Personal Oral History Synopsis




On September 23 and October 29, Mary Ann (Johnson) Curtis was interviewed in her home overlooking Lake Michigan in Pier Cove.  A video recording was made of her interview by Jack Sheridan on 10-29-08 when a deeper look at her life was documented.  Her home is filled with family photos, albums, scrapbooks, and years of diverse Curtis and Johnson family artifacts.  Mary Ann’s warmth, humor and vivaciousness seasoned the fascinating story she so readily shared. 


Ensign James Wallace Curtis of Webster Groves, Missouri, married Mary Ann Johnson of Fond du Lac, Wisconsin in 1943, the year after graduating from Dartmouth College.  The Bride was given away by her father, navy Commander Robert Colton Johnson, USNR, an engineer who was in charge of the creation of the air base on Iwo Jima during WWII.  The couple honeymooned on their way to Vallejo, California where Jim’s sub was in dry dock after having been running supplies and extracting personnel from the Philippines.  This union tightened the bond between the Pier Cove Johnson and Curtis families that had already grown close over three prior generations of seasonal encounters.


Mary Ann and Jim had summered each year of their early lives in Pier Cove.  Being a few years younger than Jim, Mary Ann explained that she received little interest from Jim during their early years.  Her early recollections include riding with Ossian Simonds’ in his canoe on the stream that once passed on the surface near her home, “The Porches”. 


It was the famous landscape designer, Ossian Simonds who brought Mary Ann’s grandfather and his friend, John B. Johnson, to Pier Cove.  John B. bought the waterfront property on which he later built “The Porches”.  Joining him were his wife, Phoebe, and their five children:  Marjorie (b. 1882), Paul (b. 1885), Agnes (b. 1888), Laura (b. 1890) and Robert Colton (b. 1894) who was Mary Ann’s father. 


John B. Johnson served as the chairperson of the civil engineering department at Washington University in St. Louis, Missouri.  In 1899 he was appointed the Dean of the School of Engineering at the University of Wisconsin, and in 1902 he died in a tragic horse and wagon accident near his Pier Cove home.  His youngest son, Bob, was riding in the wagon but survived and had to run home for help.


After  John B. passed, the remaining Curtis family, led by mother Phoebe (Henby Johnson or “Granny Johny”),  moved to France where it was “cheaper to live” for a year.   Marjorie, the oldest sibling and already at age 17 an independent young woman, finagled to remain in Europe when the rest of the family returned to the USA.  She traveled on her own through Europe, providing a fascinating journal of her travels and progressive views.   


When John B. Johnson was working at Washington University in St. Louis, he met William S. Curtis, Dean of the Law School, and eventually introduced him to Pier Cove.  Not long after, the Curtis family began summering at the original Ossian Simonds’ grist mill which was all that remained of the thriving Civil War era village.  William later purchased the adjacent Adam’s farm in 1904.


Returning to Jim and Mary Ann Curtis’s story, when the war ended in 1945 and after Jim had seen significant submarine service in the Pacific front, the couple returned to Pier Cove.  In 1946 the Curtis family lakefront land west of the lakeshore road was divided between the five Curtis brothers.  Jim wanting to try his hand at farming, a lifelong dream possibly enhanced by his war experience, took over the farmland to the east.  The couple, with George Harrington as builder, constructed a small home on the lakefront that was enlarged several times through the years.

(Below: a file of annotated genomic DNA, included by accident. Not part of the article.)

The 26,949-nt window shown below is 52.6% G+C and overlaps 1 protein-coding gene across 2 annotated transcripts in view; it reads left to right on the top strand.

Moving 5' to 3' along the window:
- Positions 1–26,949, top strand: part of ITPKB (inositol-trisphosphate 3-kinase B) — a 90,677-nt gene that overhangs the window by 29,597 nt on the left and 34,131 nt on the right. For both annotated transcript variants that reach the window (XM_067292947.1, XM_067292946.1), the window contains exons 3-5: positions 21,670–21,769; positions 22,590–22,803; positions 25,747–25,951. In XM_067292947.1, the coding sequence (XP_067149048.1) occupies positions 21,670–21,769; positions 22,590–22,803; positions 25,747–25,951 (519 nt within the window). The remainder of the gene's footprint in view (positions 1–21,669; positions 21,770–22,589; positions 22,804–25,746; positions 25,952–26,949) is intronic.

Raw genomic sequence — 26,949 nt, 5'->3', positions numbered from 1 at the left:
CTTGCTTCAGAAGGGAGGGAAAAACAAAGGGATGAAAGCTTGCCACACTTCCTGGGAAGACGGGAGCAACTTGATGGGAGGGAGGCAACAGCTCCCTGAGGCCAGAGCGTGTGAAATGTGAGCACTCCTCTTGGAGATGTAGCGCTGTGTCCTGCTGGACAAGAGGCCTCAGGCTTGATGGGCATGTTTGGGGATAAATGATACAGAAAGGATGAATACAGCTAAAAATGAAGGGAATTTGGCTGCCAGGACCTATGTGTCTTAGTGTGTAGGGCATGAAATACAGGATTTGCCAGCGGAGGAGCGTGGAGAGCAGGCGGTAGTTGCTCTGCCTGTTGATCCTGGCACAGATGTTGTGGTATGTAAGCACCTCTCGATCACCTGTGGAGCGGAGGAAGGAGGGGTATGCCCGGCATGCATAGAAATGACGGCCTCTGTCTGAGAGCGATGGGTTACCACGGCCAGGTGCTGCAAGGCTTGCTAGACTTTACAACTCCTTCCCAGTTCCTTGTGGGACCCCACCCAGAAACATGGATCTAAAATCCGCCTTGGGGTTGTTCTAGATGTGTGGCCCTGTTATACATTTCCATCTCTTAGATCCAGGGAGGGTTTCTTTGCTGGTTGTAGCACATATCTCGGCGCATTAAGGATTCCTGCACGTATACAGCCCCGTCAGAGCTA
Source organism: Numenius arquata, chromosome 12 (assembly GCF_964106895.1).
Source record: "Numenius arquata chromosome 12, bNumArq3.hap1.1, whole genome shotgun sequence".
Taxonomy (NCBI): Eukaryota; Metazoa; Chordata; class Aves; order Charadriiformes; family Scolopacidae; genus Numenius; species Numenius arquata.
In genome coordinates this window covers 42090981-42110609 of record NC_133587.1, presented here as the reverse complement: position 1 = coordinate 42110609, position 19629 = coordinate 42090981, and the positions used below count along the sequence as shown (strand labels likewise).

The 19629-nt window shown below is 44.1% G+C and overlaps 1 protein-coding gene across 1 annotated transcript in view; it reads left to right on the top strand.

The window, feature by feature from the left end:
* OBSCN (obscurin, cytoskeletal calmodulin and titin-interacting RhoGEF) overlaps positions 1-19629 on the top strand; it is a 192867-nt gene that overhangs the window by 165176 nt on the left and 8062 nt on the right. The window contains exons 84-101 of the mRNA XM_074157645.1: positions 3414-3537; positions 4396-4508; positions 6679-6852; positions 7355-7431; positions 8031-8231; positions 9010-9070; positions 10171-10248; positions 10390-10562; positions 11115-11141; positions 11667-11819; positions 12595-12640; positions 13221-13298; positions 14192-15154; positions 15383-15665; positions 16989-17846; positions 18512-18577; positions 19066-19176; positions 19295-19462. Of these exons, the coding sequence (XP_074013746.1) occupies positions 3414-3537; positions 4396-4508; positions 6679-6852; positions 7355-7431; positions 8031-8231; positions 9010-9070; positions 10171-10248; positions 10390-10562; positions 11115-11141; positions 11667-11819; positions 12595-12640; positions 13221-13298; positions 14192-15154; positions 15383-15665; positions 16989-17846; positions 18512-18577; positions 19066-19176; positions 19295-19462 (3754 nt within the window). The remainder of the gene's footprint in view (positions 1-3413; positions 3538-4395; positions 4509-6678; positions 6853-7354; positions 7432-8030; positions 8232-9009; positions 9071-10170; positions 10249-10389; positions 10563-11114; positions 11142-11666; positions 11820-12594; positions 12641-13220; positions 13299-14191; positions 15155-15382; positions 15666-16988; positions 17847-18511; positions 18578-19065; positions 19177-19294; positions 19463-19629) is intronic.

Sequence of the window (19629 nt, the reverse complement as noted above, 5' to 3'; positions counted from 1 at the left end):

After struggling with farming for some years, Jim and Mary Ann agreed that they were not cut out to be farmers.  Jim eventually followed a call into the Presbyterian priesthood and, after supervised training at All Saints Church in Saugatuck, he became ordained in 1953.  In 1955 he took a pastoral call to Christ Church in Gary, Indiana.  He remained in this position for 28 years until retiring in 1983. 


While living in Gary, a planned model city in its prime, Mary Ann took a position with the Gary Post-Tribune as a film rating reviewer.  This position afforded her the opportunity to access Chicago for film previews by the press and to meet notable film stars.  She accumulated letters and photos from film stars covering several decades of Hollywood films.  Mary Ann also made her mark in both Gary and Saugatuck as an actress.  Beginning with the original Red Barn Theater in Douglas that remains as the annex to Petter’s gallery on Blue Star Highway, she performed in numerous roles before and after her Saugatuck area hiatus in Indiana.


Mary Ann and Jim returned to their home on the lake to enjoy retirement, but not before purchasing a second-hand motor home in order to travel in support of their son, Bob, who was seriously training to compete in the 1983 Iron Man Triathlon in Hawaii.  Bob finished in the top 10 that year, inspiring Jim, at age 63, to prepare for the 1985 Iron Man.  Jim completed this grueling competition which was recorded by the Wide World of Sports TV coverage.


Neighbors, summer renters and, of course, extended family remember the Johnson-Curtis family gatherings with the annual croquet match marathons.  The copper cup award remains on Mary Ann’s shelf.


Jim lost his battle with cancer on June 5, 2006 and, after a service at All Saints Episcopal Church was interred in Plummerville Cemetery.


At this writing Mary Ann remains in her lakeshore home, active as usual and the oldest remaining member of her family.


John R. Shack (10-29-08)

Reviewed by Mary Ann Curtis (11-11-08)